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Hurricane Patricia Weakens As It Drenches Mexico

The Huffington Post The Huffington Post 24/10/2015 Benjamin Hart
ATHENA IMAGE © JONATHAN LEVINSON via Getty Images ATHENA IMAGE

PUERTO VALLARTA, Mexico (AP) — Hurricane Patricia pushed rapidly inland over mountainous western Mexico early Saturday, weakening from its record-breaking strength but still powerful as it dumped torrential rains that authorities warned could cause deadly floods and mudslides.

Patricia, which peaked as the strongest hurricane on record in the Western Hemisphere, made landfall Friday on a sparsely populated stretch of Mexico's Pacific coast as a Category 5 storm, avoiding direct hits on the resort city of Puerto Vallarta and major port city of Manzanillo.


ImageContent(562b7521e4b0443bb564265e,562b73f21400002200c7ac13,Image,HectorAssetUrl(562b73f21400002200c7ac13.jpeg,Some(),Some(jpeg)),HECTOR GUERRERO via Getty Images,View of the street during the arrival of hurricane Patricia in Puerto Vallarta, Mexico on October 23, 2015. (HECTOR GUERRERO/AFP/Getty Images))

 There were early reports of some flooding and landslides, but no word of fatalities or major damage as the storm pushed across inland mountains and bypassing the metropolis of Guadalajara overnight. Milenio TV carried footage of cars and buses being swept by floodwaters in the state of Jalisco.

"The first reports confirm that the damage has been less than those expected from a hurricane of this magnitude," President Enrique Pena Nieto said in a taped address late Friday. He added, however, that "we cannot yet let our guard down."

Patricia weakened to a Category 1 hurricane Saturday morning with maximum sustained winds of 75 mph (120 kph) and was expected to dissipate over Mexico's inland mountains, becoming a tropical storm later in the day. Its center was about 50 miles (80 kilometers) southwest of Zacatecas.

Tourist Brandie Galle of Grants Pass, Oregon, said she had been sheltered with other guests in a ballroom with boarded-up windows at the Hard Rock Hotel in Puerto Vallarta. When the city was not feeling any major effects from the storm two hours after landfall, workers let them out to eat at a hotel restaurant.

"They said it looked like the storm had hit below us," she said. "Everyone is starting to perk up a little bit but still kind of on edge waiting to see what's going to happen with the storm."

Galle said some guests desperate to leave had earlier paid $400 for taxis to drive them the 120 miles (200 kilometers) to the inland city of Guadalajara.


ImageContent(562b7521e4b0443bb5642660,562b74671400002b003c90da,Image,HectorAssetUrl(562b74671400002b003c90da.jpeg,Some(),Some(jpeg)),HECTOR GUERRERO via Getty Images,Evacuees remain at a shelter in Puerto Vallarta, Mexico on October 23, 2015.  (HECTOR GUERRERO/AFP/Getty Images))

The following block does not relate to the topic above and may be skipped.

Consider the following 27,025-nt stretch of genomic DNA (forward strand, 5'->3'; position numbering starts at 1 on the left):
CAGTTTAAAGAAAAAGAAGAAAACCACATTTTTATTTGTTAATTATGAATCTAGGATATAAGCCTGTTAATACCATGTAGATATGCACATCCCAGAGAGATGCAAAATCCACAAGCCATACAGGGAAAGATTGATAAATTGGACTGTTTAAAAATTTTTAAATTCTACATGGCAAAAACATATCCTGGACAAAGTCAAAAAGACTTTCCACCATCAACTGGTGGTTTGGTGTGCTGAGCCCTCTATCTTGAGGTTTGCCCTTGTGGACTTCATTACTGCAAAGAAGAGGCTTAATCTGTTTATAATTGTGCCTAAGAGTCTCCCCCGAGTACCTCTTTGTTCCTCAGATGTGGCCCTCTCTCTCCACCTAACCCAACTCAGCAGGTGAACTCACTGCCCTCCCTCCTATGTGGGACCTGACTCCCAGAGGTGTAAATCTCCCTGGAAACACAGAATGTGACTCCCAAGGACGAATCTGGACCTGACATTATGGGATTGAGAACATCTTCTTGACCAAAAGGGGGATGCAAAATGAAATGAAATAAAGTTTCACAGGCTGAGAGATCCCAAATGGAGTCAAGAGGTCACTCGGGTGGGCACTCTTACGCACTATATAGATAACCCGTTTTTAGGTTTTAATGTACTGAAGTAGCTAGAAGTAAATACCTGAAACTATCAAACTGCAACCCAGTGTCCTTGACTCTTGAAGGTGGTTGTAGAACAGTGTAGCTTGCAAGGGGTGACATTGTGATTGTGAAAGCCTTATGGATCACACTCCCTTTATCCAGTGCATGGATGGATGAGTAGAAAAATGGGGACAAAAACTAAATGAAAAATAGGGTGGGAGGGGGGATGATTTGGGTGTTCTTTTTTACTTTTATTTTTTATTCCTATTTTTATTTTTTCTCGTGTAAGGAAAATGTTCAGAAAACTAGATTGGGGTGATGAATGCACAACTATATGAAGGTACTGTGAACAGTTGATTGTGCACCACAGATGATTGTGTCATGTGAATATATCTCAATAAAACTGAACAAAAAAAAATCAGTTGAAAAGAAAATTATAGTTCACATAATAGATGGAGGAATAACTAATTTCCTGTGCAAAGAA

The airports in Puerto Vallarta, Manzanillo and Tepic were closed Friday, but officials announced an air bridge Saturday to ferry stranded travelers out of areas hit by the storm.

Residents and tourists had hunkered down in shelters and homes along a coastal stretch dotted with sleepy fishing villages and gleaming resorts. In Puerto Vallarta, residents had reinforced homes with sandbags and shop windows with boards and tape, and hotels rolled up beachfront restaurants.

The Sokols, a family of five from suburban Detroit, were supposed to fly out of Puerto Vallarta on Friday but ended up for hours in a shelter at a university after their flight was canceled. By night they were back where they began: at their hotel, and no worse for wear.

"It's amazing it went from the worst in history to just some heavy rain," Susanna Sokol said, noting that at least the hurricane gave her daughter a birthday to remember.

"It was pretty stressful for a while," Tom Sokol said. "I felt guilty for taking my kids here."

Patricia formed suddenly Tuesday as a tropical storm and quickly strengthened to a hurricane. Within 30 hours it had zoomed to a Category 5 storm, catching many off guard with its rapid growth.

By Friday it was the most powerful recorded hurricane to hit the hemisphere, with a central pressure of 880 millibars and maximum sustained winds of 200 mph (325 kph), according to the National Hurricane Center.

Patricia's power while still out at sea was comparable to that of Typhoon Haiyan, which left more than 7,300 dead or missing in the Philippines two years ago, according to the U.N.'s World Meteorological Organization. More than 4 million people were displaced by Haiyan and over 1 million houses were destroyed or damaged in 44 provinces in the central Visayas region, a large cluster of islands.

Mexican officials declared a state of emergency in dozens of municipalities in Colima, Nayarit and Jalisco states, and schools were closed. Authorities opened hundreds of shelters and announced plans to shut off electricity as a safety precaution.

One of the worst Pacific hurricanes to ever hit Mexico slammed into the same region, in Colima state, in October 1959, killing at least 1,500 people, according to Mexico's National Center for Disaster Prevention.

U.S. State Department spokesman Mark Toner said tens of thousands of American citizens were believed to be vacationing or living in areas likely to be affected by the storm.

Patricia also threatens Texas with forecasters saying that even after the storm breaks, up its tropical moisture will likely feed heavy rains already soaking the state.

The U.S. National Weather Service said a flash flood watch would be in effect through Sunday morning for Dallas-Fort Worth, Austin and San Antonio.

A coastal flood warning was in effect through Friday night in Corpus Christi. Galveston was under a coastal flood advisory until Saturday night.

___

AP Science Writer Seth Borenstein in Washington contributed to this report.

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